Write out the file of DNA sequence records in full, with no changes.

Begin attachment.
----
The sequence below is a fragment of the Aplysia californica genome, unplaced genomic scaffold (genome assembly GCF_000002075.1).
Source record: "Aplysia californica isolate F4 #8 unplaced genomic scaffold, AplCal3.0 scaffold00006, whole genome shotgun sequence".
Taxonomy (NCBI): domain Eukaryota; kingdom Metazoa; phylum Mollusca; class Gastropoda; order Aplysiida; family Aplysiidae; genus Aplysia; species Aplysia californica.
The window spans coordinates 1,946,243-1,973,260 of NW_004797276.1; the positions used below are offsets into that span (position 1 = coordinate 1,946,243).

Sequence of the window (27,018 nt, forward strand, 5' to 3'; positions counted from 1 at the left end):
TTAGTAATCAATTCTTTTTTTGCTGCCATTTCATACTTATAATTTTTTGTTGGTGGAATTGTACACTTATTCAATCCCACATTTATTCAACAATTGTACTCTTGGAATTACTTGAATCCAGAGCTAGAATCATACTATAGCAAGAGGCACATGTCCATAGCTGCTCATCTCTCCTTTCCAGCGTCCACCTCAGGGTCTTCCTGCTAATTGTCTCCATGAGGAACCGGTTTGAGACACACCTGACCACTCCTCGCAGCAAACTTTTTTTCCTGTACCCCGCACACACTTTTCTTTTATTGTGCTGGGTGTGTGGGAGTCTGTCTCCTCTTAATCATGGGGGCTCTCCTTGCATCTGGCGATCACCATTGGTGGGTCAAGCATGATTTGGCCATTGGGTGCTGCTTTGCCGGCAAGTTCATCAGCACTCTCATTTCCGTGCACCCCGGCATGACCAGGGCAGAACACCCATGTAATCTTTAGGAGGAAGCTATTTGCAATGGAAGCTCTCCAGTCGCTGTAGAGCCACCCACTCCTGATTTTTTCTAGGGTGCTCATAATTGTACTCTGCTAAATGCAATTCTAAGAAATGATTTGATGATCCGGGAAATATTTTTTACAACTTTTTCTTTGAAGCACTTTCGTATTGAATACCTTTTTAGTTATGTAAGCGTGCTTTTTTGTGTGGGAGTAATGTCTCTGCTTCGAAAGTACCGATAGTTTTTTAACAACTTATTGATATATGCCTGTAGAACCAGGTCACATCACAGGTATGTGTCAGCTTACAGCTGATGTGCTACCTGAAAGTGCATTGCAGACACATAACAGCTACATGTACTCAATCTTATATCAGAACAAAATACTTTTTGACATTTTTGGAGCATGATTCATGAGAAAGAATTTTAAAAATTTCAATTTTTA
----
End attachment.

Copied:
The sequence below is a fragment of the Aplysia californica genome, unplaced genomic scaffold (genome assembly GCF_000002075.1).
Source record: "Aplysia californica isolate F4 #8 unplaced genomic scaffold, AplCal3.0 scaffold00006, whole genome shotgun sequence".
Taxonomy (NCBI): domain Eukaryota; kingdom Metazoa; phylum Mollusca; class Gastropoda; order Aplysiida; family Aplysiidae; genus Aplysia; species Aplysia californica.
The window spans coordinates 1,946,243-1,973,260 of NW_004797276.1; the positions used below are offsets into that span (position 1 = coordinate 1,946,243).

Sequence of the window (27,018 nt, forward strand, 5' to 3'; positions counted from 1 at the left end):
TTAGTAATCAATTCTTTTTTTGCTGCCATTTCATACTTATAATTTTTTGTTGGTGGAATTGTACACTTATTCAATCCCACATTTATTCAACAATTGTACTCTTGGAATTACTTGAATCCAGAGCTAGAATCATACTATAGCAAGAGGCACATGTCCATAGCTGCTCATCTCTCCTTTCCAGCGTCCACCTCAGGGTCTTCCTGCTAATTGTCTCCATGAGGAACCGGTTTGAGACACACCTGACCACTCCTCGCAGCAAACTTTTTTTCCTGTACCCCGCACACACTTTTCTTTTATTGTGCTGGGTGTGTGGGAGTCTGTCTCCTCTTAATCATGGGGGCTCTCCTTGCATCTGGCGATCACCATTGGTGGGTCAAGCATGATTTGGCCATTGGGTGCTGCTTTGCCGGCAAGTTCATCAGCACTCTCATTTCCGTGCACCCCGGCATGACCAGGGCAGAACACCCATGTAATCTTTAGGAGGAAGCTATTTGCAATGGAAGCTCTCCAGTCGCTGTAGAGCCACCCACTCCTGATTTTTTCTAGGGTGCTCATAATTGTACTCTGCTAAATGCAATTCTAAGAAATGATTTGATGATCCGGGAAATATTTTTTACAACTTTTTCTTTGAAGCACTTTCGTATTGAATACCTTTTTAGTTATGTAAGCGTGCTTTTTTGTGTGGGAGTAATGTCTCTGCTTCGAAAGTACCGATAGTTTTTTAACAACTTATTGATATATGCCTGTAGAACCAGGTCACATCACAGGTATGTGTCAGCTTACAGCTGATGTGCTACCTGAAAGTGCATTGCAGACACATAACAGCTACATGTACTCAATCTTATATCAGAACAAAATACTTTTTGACATTTTTGGAGCATGATTCATGAGAAAGAATTTTAAAAATTTCAATTTTTA